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Numerical Analysis CC413 Propagation of Errors

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Propagation of Errors In numerical methods, the calculations are not made with exact numbers. How do these inaccuracies propagate through the calculations?

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**Underflow and Overflow**

Numbers occurring in calculations that have a magnitude less than ( ) result in underflow and are generally set to zero. Numbers greater than ( ) result in overflow.

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Significant Figures Number of significant figures indicates precision. Significant digits of a number are those that can be used with confidence, e.g., the number of certain digits plus one estimated digit. 53,800 How many significant figures? 5.38 x 5.380 x x Zeros are sometimes used to locate the decimal point not significant figures.

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Error Definitions Numerical error - use of approximations to represent exact mathematical operations and quantities true value = approximation + error error, et=true value - approximation subscript t represents the true error shortcoming....gives no sense of magnitude normalize by true value to get true relative error

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Example 1: Find the bounds for the propagation in adding two numbers. For example if one is calculating X +Y where X = 1.5 ± 0.05 Y = 3.4 ± 0.04 Solution Maximum possible value of X = 1.55 and Y = 3.44 Maximum possible value of X + Y = = 4.99 Minimum possible value of X = 1.45 and Y = Minimum possible value of X + Y = = 4.81 Hence 4.81 ≤ X + Y ≤4.99.

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Example 2: The strain in an axial member of a square cross-section is given by Given Find the maximum possible error in the measured strain.

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Example 2: Solution THG picture

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**Error definitions cont.**

True relative percent error

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Example Consider a problem where the true answer is If you report the value as 7.92, answer the following questions. What is the true error? What is the relative error?

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Example Determine the absolute and relative errors when approximating p by p∗ when

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Solution This example shows that the same relative error, ×10−1, occurs for widely varying absolute errors. the absolute error can be misleading and the relative error more meaningful, because the relative error takes into consideration the size of the value.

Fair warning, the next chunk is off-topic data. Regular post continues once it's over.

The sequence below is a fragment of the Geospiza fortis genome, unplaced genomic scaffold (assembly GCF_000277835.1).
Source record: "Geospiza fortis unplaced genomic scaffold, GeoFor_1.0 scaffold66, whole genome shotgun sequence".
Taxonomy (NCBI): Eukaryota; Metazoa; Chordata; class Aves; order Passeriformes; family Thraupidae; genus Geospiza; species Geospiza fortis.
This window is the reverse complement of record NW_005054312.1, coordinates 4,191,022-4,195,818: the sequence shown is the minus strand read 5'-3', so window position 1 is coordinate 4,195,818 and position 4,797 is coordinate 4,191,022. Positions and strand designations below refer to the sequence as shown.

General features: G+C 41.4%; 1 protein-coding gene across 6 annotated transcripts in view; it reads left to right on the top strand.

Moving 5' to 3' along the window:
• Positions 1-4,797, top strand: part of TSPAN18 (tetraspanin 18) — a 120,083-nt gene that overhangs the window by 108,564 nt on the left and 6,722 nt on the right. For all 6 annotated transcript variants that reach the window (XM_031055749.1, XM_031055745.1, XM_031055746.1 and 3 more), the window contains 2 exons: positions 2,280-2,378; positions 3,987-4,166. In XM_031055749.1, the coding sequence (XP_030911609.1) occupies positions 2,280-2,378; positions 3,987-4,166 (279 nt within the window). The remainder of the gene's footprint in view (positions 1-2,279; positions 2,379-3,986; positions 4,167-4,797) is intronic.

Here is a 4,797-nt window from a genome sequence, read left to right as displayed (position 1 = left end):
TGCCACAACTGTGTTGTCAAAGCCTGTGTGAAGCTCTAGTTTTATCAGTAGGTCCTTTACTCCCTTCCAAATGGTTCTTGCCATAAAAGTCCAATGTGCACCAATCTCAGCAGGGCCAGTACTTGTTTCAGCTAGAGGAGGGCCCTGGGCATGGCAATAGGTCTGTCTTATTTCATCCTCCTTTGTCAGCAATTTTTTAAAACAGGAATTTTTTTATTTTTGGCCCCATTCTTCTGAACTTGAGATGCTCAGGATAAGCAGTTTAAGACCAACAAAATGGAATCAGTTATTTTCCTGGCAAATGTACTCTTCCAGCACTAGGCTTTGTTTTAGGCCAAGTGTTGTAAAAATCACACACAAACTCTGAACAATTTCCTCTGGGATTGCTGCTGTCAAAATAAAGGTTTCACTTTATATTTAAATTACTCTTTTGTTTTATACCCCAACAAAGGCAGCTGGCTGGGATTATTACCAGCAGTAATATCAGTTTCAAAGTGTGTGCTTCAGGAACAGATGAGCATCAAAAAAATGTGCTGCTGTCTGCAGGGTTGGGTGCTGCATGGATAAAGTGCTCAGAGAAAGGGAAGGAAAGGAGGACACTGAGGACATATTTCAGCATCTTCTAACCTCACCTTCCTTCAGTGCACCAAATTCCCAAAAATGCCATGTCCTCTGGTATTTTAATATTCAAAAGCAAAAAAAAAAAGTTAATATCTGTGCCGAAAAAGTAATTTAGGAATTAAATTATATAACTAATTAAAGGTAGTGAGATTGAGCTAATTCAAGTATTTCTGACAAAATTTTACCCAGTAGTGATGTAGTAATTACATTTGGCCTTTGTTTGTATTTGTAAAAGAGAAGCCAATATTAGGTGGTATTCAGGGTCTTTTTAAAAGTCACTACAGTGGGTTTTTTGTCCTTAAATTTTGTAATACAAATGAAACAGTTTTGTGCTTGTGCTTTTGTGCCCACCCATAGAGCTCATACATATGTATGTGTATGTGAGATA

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**Error Definitions cont.**

Round off error – Symmetric rounding originate from the fact that computers retain only a fixed number of significant figures: y = to be Error = y-round(y) = and relative error = error /y = Truncation errors – Chopping errors that result from using an approximation in place of an exact mathematical procedure: y = to be Error = and relative error =

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Example Determine the five-digit (a) chopping and (b) rounding values of the irrational number π. Solution The number π has an infinite decimal expansion of the form π = Written in normalized decimal form, we have π = × 10. (a) The floating-point form of π using five-digit chopping is f l(π) = × 10 = (b) The sixth digit of the decimal expansion of π is a 9, so the floating-point form of π using five-digit rounding is f l(π) = ( ) × 10 =

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**Computations are repeated until stopping criterion is satisfied.**

Use absolute value. Computations are repeated until stopping criterion is satisfied. If the following criterion is met you can be sure that the result is correct to at least n significant figures. Pre-specified % tolerance based on the knowledge of your solution

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Numerical Stability Rounding errors may accumulate and propagate unstably in a bad algorithm. Can be proven that for Gaussian elimination the accumulated error is bounded

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**Example Solution: Note that **

Suppose that x = 57 and y = 13. Use five-digit chopping for calculating x + y, x − y, x × y, and x ÷ y. Solution: Note that

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Solution (Cont.)

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**Chopping Errors (Error Bounds Analysis)**

Suppose the mantissa can only support n digits. Thus the absolute and relative chopping errors are Suppose ß = 10 (base 10), what are the values of ai such that the errors are the largest?

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**Chopping Errors (Error Bounds Analysis)**

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**Round-off Errors (Error Bounds Analysis)**

Round down Round up fl(z) is the rounded value of z